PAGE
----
In "The Short Happy Life of Francis Macomber," bullets are flying. Of course for the most part, humans are not shooting each other here. It's all about shooting animals, and in Hemingway's world, the violence of the hunt was all a part of being a man, as long as you play by the rules. The violence against the animals is the most graphic in this story, with detailed descriptions of the pain of slow death coming from the perspective of the animals themselves. Interestingly, as much of a macho man hunter as Hemingway was, he didn't deny that the animals suffered, and could suffer even more if the hunter did not go and put them out of their misery promptly. The story also features human violence aplenty, both physical and psychological. The servants are threatened with beatings; Wilson considers that Macomber may put a bullet in his head; and Margot torments Macomber, and then finally shoots him like a beast in the field. Deliberate or accidental? To protect him from death or to protect her interests? The violence in this story is not all that straightforward, so we have to figure it out for ourselves.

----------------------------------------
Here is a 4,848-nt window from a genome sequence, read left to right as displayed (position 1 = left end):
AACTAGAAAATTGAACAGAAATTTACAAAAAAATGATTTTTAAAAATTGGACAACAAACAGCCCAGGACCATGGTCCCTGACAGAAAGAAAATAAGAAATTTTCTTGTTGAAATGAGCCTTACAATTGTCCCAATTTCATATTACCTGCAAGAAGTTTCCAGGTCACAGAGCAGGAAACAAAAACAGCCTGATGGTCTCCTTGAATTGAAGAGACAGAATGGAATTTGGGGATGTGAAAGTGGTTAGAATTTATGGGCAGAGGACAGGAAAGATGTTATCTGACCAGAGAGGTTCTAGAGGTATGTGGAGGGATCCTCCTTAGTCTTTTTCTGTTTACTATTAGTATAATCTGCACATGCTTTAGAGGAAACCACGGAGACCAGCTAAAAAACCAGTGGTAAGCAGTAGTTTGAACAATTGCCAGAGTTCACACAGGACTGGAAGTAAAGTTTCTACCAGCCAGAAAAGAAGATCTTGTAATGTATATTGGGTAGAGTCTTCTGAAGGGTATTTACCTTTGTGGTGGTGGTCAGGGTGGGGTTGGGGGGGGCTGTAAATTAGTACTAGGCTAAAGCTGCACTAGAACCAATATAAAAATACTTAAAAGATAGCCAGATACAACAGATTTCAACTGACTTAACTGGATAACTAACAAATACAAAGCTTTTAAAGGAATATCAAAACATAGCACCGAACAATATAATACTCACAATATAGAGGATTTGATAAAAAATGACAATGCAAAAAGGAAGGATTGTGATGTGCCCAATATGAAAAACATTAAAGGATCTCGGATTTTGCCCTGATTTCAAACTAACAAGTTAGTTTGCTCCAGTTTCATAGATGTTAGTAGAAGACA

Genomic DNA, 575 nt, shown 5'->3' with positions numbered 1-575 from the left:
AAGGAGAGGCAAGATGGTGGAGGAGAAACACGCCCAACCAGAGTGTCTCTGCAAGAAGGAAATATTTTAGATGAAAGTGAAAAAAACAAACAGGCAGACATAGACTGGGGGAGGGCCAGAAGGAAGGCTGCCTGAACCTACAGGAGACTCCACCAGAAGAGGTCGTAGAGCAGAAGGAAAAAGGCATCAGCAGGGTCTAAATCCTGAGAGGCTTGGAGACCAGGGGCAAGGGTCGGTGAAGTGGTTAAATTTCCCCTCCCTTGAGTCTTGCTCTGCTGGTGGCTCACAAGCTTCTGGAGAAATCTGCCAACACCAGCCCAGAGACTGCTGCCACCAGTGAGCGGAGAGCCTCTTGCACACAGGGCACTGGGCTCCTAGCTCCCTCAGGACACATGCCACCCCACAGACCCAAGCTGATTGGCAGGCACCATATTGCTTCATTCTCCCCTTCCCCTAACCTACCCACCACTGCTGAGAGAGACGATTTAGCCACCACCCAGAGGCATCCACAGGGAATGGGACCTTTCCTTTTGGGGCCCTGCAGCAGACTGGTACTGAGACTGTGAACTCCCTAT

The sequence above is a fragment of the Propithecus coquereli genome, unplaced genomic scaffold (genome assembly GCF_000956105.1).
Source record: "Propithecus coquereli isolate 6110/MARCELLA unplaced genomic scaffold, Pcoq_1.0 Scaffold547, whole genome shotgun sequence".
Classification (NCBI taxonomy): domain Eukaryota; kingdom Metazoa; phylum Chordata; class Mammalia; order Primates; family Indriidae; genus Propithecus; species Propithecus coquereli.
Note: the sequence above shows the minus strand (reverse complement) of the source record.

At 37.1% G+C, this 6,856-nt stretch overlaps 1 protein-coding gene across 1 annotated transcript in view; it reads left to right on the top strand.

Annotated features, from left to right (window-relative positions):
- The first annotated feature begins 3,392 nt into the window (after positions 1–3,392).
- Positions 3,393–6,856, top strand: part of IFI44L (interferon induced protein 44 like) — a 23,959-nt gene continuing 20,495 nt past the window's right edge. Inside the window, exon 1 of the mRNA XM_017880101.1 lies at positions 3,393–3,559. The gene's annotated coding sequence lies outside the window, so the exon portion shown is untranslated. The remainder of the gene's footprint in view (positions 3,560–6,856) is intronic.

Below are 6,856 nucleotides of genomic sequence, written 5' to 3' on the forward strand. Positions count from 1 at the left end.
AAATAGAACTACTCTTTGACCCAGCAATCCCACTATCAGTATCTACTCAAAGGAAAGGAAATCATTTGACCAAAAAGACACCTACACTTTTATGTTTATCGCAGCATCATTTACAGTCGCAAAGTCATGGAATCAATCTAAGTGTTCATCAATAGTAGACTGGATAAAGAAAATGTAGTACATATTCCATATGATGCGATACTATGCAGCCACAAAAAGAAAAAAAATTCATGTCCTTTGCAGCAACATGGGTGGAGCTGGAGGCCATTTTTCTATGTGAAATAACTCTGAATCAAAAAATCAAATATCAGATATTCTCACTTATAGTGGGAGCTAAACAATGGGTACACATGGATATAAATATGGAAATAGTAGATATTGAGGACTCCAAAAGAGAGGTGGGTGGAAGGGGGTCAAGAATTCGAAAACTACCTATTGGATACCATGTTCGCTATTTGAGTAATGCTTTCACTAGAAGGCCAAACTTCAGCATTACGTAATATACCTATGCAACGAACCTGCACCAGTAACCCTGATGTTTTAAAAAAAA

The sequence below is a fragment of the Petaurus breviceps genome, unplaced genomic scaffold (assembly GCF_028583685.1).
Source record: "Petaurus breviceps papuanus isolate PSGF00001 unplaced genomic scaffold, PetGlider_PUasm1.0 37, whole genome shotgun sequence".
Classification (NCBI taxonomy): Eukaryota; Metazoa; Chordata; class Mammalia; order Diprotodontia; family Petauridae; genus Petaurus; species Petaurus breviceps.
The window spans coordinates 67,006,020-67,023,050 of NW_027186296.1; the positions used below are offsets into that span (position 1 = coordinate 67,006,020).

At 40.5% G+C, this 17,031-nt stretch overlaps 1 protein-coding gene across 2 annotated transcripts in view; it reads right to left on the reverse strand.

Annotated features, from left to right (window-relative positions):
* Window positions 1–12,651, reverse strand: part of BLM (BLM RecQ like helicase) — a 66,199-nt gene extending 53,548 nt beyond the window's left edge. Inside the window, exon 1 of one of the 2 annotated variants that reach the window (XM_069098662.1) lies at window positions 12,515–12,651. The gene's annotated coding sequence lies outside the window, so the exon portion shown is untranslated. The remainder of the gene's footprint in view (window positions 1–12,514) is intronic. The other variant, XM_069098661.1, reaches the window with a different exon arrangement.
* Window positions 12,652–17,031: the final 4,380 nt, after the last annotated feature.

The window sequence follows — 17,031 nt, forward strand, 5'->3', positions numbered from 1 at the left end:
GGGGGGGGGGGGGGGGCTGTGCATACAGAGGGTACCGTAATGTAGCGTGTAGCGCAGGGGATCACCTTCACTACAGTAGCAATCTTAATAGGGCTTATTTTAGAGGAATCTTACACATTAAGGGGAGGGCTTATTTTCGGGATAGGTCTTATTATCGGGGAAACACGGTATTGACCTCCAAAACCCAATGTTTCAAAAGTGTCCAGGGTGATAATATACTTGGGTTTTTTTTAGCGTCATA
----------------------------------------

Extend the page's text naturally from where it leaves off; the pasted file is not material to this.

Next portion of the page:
Hemingway takes the "thrill" out of the violence by showing the suffering that comes with it. In some ways, the narrator seems more sympathetic to the animals than to Macomber.
Margot is clearly the most violent character because she kills her husband on purpose in the most gruesome way possible.